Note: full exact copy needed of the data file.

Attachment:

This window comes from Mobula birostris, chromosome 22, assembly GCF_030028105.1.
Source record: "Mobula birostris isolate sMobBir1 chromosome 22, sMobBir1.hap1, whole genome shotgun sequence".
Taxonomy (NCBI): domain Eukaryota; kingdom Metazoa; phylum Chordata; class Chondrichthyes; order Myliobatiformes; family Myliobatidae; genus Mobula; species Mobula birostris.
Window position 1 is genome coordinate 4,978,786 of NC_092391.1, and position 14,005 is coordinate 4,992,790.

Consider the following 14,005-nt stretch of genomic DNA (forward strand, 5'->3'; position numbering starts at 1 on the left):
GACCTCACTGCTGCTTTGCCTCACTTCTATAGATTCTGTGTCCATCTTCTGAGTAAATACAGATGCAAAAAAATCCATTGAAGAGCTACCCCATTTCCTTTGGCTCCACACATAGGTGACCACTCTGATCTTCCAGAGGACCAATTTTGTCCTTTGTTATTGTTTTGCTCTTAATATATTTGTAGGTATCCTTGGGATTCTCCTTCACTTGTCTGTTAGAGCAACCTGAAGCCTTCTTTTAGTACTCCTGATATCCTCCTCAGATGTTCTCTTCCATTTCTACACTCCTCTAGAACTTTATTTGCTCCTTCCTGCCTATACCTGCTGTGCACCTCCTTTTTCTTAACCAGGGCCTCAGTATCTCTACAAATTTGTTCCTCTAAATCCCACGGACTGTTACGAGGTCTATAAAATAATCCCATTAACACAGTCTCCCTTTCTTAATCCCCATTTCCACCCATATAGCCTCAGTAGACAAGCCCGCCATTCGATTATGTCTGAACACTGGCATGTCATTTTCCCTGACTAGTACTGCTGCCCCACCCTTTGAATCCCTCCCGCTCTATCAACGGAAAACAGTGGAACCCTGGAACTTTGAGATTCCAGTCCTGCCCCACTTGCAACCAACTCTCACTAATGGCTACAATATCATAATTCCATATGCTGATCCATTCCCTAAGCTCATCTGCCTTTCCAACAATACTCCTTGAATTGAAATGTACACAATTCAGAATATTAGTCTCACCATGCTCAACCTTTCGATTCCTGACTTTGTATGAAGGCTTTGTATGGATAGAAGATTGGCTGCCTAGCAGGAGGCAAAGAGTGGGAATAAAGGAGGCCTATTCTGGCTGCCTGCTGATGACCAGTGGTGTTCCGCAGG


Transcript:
This window comes from Mobula birostris, chromosome 22, assembly GCF_030028105.1.
Source record: "Mobula birostris isolate sMobBir1 chromosome 22, sMobBir1.hap1, whole genome shotgun sequence".
Taxonomy (NCBI): domain Eukaryota; kingdom Metazoa; phylum Chordata; class Chondrichthyes; order Myliobatiformes; family Myliobatidae; genus Mobula; species Mobula birostris.
Window position 1 is genome coordinate 4,978,786 of NC_092391.1, and position 14,005 is coordinate 4,992,790.

Consider the following 14,005-nt stretch of genomic DNA (forward strand, 5'->3'; position numbering starts at 1 on the left):
GACCTCACTGCTGCTTTGCCTCACTTCTATAGATTCTGTGTCCATCTTCTGAGTAAATACAGATGCAAAAAAATCCATTGAAGAGCTACCCCATTTCCTTTGGCTCCACACATAGGTGACCACTCTGATCTTCCAGAGGACCAATTTTGTCCTTTGTTATTGTTTTGCTCTTAATATATTTGTAGGTATCCTTGGGATTCTCCTTCACTTGTCTGTTAGAGCAACCTGAAGCCTTCTTTTAGTACTCCTGATATCCTCCTCAGATGTTCTCTTCCATTTCTACACTCCTCTAGAACTTTATTTGCTCCTTCCTGCCTATACCTGCTGTGCACCTCCTTTTTCTTAACCAGGGCCTCAGTATCTCTACAAATTTGTTCCTCTAAATCCCACGGACTGTTACGAGGTCTATAAAATAATCCCATTAACACAGTCTCCCTTTCTTAATCCCCATTTCCACCCATATAGCCTCAGTAGACAAGCCCGCCATTCGATTATGTCTGAACACTGGCATGTCATTTTCCCTGACTAGTACTGCTGCCCCACCCTTTGAATCCCTCCCGCTCTATCAACGGAAAACAGTGGAACCCTGGAACTTTGAGATTCCAGTCCTGCCCCACTTGCAACCAACTCTCACTAATGGCTACAATATCATAATTCCATATGCTGATCCATTCCCTAAGCTCATCTGCCTTTCCAACAATACTCCTTGAATTGAAATGTACACAATTCAGAATATTAGTCTCACCATGCTCAACCTTTCGATTCCTGACTTTGTATGAAGGCTTTGTATGGATAGAAGATTGGCTGCCTAGCAGGAGGCAAAGAGTGGGAATAAAGGAGGCCTATTCTGGCTGCCTGCTGATGACCAGTGGTGTTCCGCAGG